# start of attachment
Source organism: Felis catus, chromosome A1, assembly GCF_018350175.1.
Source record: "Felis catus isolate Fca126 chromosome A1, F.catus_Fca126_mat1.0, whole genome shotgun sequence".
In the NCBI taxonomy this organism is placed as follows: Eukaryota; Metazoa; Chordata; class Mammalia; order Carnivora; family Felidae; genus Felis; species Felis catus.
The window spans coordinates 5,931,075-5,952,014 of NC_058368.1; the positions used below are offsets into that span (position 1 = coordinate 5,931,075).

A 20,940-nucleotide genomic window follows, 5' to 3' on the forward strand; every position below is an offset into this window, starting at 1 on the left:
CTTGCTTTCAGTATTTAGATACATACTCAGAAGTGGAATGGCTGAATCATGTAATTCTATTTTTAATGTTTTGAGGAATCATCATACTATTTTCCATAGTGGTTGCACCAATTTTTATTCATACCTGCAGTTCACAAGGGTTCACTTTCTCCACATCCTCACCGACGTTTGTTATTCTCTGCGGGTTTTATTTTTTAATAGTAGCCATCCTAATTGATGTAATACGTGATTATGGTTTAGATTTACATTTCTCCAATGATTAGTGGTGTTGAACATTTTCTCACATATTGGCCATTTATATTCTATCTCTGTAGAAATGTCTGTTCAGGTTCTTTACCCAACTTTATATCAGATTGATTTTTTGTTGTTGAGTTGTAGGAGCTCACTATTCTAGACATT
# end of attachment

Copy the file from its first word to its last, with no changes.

Source organism: Felis catus, chromosome A1, assembly GCF_018350175.1.
Source record: "Felis catus isolate Fca126 chromosome A1, F.catus_Fca126_mat1.0, whole genome shotgun sequence".
In the NCBI taxonomy this organism is placed as follows: Eukaryota; Metazoa; Chordata; class Mammalia; order Carnivora; family Felidae; genus Felis; species Felis catus.
The window spans coordinates 5,931,075-5,952,014 of NC_058368.1; the positions used below are offsets into that span (position 1 = coordinate 5,931,075).

A 20,940-nucleotide genomic window follows, 5' to 3' on the forward strand; every position below is an offset into this window, starting at 1 on the left:
CTTGCTTTCAGTATTTAGATACATACTCAGAAGTGGAATGGCTGAATCATGTAATTCTATTTTTAATGTTTTGAGGAATCATCATACTATTTTCCATAGTGGTTGCACCAATTTTTATTCATACCTGCAGTTCACAAGGGTTCACTTTCTCCACATCCTCACCGACGTTTGTTATTCTCTGCGGGTTTTATTTTTTAATAGTAGCCATCCTAATTGATGTAATACGTGATTATGGTTTAGATTTACATTTCTCCAATGATTAGTGGTGTTGAACATTTTCTCACATATTGGCCATTTATATTCTATCTCTGTAGAAATGTCTGTTCAGGTTCTTTACCCAACTTTATATCAGATTGATTTTTTGTTGTTGAGTTGTAGGAGCTCACTATTCTAGACATT